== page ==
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Boeing's Flight Plan for Dreamliner Tags
The company told a group of RFID vendors this week that its suppliers need a robust, durable passive tag to place on parts for its fleet of Dreamliner 787 aircraft. And they need it soon.
Oct 28, 2005—Earlier this month, Boeing announced it would require many of its suppliers to begin placing RFID tags on a number of parts used in its latest line of commercial airliners, the Dreamliner 787. The airplane manufacturer believes the tags would make it easier for Boeing and its customers to track the parts' maintenance histories (see Boeing Wants Dreamliner Parts Tagged).
As in most large RFID deployments, this one will have technology hurdles to clear. For one thing, the RFID tags Boeing wants its suppliers to use don't yet exist. As such, the company invited more than 20 RFID chip and inlay manufacturers and smart label converters to Seattle's Museum of Flight Tuesday for a daylong meeting to describe what it wants in a tag, and when.
"We need tagged parts within 18 months," Kenneth Porad, program manager for automated identification programs at Boeing Commercial Airplanes, told attendees. But that's not the tag manufacturers' deadline—rather, for Boeing to receive the tagged parts in 18 months, its suppliers will need the tags much sooner.
"Our first [parts] are due [to Boeing] in one year, so we need the tags in less than one year," said David Meyer, manufacturing program manager for Rockwell Collins, a supplier of electronics for communications and aviations. Additionally, the Federal Aviation Administration (FAA) will need time to assess all parts to which tags will be added. This will let them ensure that the tags do not pose any fire or other hazards while the planes are in operation, according to John Dimtroff, the FAA's national policy maker for electromagnetic effects, who also spoke at the event.
During the meeting, Daryl Remily, deputy program manager of automated identification for Boeing Commercial Airplanes, spelled out the key requirements for the tags. As Boeing announced earlier this month, the tags should meet the ISO 18000-6C candidate standard air interface protocol, based on the same specifications as EPCglobal's Gen 2 tag, and include 64 kilobytes of memory. They must function when mounted on metal, because many of the parts to be tagged are largely or completely made of metal. They must also withstand extremely high and low temperatures, as well as vibration, humidity, salt spray and the many other environmental conditions listed in the Radio Technical Commission for Aeronautics (RTCA) DO-160, which describes standard procedures and environmental criteria for testing airborne equipment used on aircraft. The weight of the tags is another important issue. The Dreamliner design offers a weight savings compared with other planes, but Boeing and its airline customers don't want to see that savings lost because of the tags' addition.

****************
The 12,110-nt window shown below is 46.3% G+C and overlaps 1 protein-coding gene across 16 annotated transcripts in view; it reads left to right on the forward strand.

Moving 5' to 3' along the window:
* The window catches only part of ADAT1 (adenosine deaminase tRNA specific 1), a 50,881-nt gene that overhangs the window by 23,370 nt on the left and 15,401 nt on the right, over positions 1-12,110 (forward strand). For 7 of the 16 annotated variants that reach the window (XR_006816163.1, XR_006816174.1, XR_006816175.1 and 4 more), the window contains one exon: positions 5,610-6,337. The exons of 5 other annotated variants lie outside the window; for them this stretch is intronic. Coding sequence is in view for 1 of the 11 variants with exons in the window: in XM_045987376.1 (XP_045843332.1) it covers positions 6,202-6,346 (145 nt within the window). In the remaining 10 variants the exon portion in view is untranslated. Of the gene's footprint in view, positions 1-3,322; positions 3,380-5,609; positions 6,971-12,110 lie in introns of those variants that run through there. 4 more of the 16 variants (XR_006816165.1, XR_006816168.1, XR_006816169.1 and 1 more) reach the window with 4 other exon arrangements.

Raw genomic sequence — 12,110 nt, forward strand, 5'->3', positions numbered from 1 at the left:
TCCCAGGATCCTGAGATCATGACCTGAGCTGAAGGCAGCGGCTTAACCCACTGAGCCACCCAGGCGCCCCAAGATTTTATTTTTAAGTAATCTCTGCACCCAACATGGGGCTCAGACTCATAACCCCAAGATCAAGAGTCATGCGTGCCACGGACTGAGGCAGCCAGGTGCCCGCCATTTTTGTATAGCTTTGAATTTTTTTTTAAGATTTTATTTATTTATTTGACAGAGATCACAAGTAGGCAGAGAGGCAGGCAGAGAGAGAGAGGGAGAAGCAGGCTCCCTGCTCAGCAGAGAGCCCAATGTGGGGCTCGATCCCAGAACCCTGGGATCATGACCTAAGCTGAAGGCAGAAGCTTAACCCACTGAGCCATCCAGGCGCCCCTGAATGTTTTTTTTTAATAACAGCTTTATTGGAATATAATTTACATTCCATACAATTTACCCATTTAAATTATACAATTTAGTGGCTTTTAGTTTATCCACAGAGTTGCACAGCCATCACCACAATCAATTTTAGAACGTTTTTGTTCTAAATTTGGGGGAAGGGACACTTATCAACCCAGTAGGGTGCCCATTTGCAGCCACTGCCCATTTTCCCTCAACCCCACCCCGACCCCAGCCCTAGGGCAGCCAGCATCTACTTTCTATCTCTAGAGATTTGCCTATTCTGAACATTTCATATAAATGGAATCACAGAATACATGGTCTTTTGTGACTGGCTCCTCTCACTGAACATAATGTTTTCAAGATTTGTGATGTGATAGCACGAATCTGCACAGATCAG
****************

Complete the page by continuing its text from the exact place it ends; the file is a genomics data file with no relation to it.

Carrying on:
The form factor each tag takes will be dependent on the part to which it will be attached. Some will be rigid, others flexible. In some cases, the tag may need to be housed in protective material, and size is another concern. Many parts requiring tags are smaller than the common 2- by 3-inch label.
Boeing hopes the tags will last for up to 20 years. It's a tall order with a quick turnaround time, and Porad and other Boeing speakers stressed the importance of chip makers to work closely with tag manufactures and label converters to develop the RFID labels needed to meet the company’s requirements.
At the close of the meeting, Porad invited all vendors present to send Boeing a letter within the next 30 days, indicating their interest in working further with Boeing and its suppliers to develop the required RFID tags. The letter would not need to include pricing and delivery details. "This is not a request for proposal," said Porad. Rather, Boeing is soliciting chip and tag makers to develop products to meet the memory and performance requirements Boeing has set forth, and to offer these products to its suppliers.
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